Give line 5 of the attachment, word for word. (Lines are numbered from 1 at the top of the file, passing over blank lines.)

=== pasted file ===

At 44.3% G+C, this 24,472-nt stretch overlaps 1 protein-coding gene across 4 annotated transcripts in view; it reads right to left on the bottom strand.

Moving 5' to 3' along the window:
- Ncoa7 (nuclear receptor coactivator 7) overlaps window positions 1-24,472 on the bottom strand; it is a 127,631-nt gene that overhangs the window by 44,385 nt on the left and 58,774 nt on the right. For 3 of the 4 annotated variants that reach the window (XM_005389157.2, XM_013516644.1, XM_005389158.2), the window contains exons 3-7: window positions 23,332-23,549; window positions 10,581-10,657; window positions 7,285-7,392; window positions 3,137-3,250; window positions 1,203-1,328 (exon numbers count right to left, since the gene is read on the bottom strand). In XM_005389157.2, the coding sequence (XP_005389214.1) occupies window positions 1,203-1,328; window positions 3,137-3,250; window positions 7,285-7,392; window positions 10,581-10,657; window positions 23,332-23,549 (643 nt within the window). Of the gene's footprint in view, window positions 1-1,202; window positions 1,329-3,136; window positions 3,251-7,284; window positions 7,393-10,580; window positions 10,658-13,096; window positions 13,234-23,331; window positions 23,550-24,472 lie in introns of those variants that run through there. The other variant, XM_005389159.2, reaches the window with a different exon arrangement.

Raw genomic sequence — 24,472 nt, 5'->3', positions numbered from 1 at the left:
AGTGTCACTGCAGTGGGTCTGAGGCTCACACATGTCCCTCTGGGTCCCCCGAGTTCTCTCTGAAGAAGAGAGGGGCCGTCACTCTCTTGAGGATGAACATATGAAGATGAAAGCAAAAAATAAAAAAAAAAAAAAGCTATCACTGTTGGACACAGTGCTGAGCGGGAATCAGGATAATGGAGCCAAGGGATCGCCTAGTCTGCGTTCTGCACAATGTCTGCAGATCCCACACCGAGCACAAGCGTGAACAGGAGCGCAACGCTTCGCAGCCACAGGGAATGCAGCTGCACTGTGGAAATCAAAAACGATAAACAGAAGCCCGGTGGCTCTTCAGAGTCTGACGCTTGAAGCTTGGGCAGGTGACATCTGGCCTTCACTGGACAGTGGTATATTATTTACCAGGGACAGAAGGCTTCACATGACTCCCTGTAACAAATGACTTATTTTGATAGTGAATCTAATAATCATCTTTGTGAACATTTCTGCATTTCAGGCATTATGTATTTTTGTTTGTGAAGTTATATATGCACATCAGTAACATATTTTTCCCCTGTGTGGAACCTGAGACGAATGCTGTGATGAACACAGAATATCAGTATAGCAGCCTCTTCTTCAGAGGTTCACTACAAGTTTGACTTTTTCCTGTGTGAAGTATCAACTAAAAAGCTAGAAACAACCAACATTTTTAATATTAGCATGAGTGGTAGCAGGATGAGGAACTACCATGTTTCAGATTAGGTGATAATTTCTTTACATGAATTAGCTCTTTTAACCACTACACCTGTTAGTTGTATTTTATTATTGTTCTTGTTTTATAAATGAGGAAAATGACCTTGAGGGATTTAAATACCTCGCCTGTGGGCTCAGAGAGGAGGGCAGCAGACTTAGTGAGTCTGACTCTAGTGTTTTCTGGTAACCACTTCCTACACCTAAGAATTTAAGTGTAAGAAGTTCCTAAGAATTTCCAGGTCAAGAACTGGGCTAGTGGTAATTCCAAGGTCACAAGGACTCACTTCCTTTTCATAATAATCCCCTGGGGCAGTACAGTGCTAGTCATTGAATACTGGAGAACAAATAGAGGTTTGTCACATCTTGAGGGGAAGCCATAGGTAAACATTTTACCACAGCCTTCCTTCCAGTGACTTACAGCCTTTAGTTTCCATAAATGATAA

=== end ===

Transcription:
AGTGTCACTGCAGTGGGTCTGAGGCTCACACATGTCCCTCTGGGTCCCCCGAGTTCTCTCTGAAGAAGAGAGGGGCCGTCACTCTCTTGAGGATGAACATATGAAGATGAAAGCAAAAAATAAAAAAAAAAAAAAGCTATCACTGTTGGACACAGTGCTGAGCGGGAATCAGGATAATGGAGCCAAGGGATCGCCTAGTCTGCGTTCTGCACAATGTCTGCAGATCCCACACCGAGCACAAGCGTGAACAGGAGCGCAACGCTTCGCAGCCACAGGGAATGCAGCTGCACTGTGGAAATCAAAAACGATAAACAGAAGCCCGGTGGCTCTTCAGAGTCTGACGCTTGAAGCTTGGGCAGGTGACATCTGGCCTTCACTGGACAGTGGTATATTATTTACCAGGGACAGAAGGCTTCACATGACTCCCTGTAACAAATGACTTATTTTGATAGTGAATCTAATAATCATCTTTGTGAACATTTCTGCATTTCAGGCATTATGTATTTTTGTTTGTGAAGTTATATATGCACATCAGTAACATATTTTTCCCCTGTGTGGAACCTGAGACGAATGCTGTGATGAACACAGAATATCAGTATAGCAGCCTCTTCTTCAGAGGTTCACTACAAGTTTGACTTTTTCCTGTGTGAAGTATCAACTAAAAAGCTAGAAACAACCAACATTTTTAATATTAGCATGAGTGGTAGCAGGATGAGGAACTACCATGTTTCAGATTAGGTGATAATTTCTTTACATGAATTAGCTCTTTTAACCACTACACCTGTTAGTTGTATTTTATTATTGTTCTTGTTTTATAAATGAGGAAAATGACCTTGAGGGATTTAAATACCTCGCCTGTGGGCTCAGAGAGGAGGGCAGCAGACTTAGTGAGTCTGACTCTAGTGTTTTCTGGTAACCACTTCCTACACCTAAGAATTTAAGTGTAAGAAGTTCCTAAGAATTTCCAGGTCAAGAACTGGGCTAGTGGTAATTCCAAGGTCACAAGGACTCACTTCCTTTTCATAATAATCCCCTGGGGCAGTACAGTGCTAGTCATTGAATACTGGAGAACAAATAGAGGTTTGTCACATCTTGAGGGGAAGCCATAGGTAAACATTTTACCACAGCCTTCCTTCCAGTGACTTACAGCCTTTAGTTTCCATAAATGATAA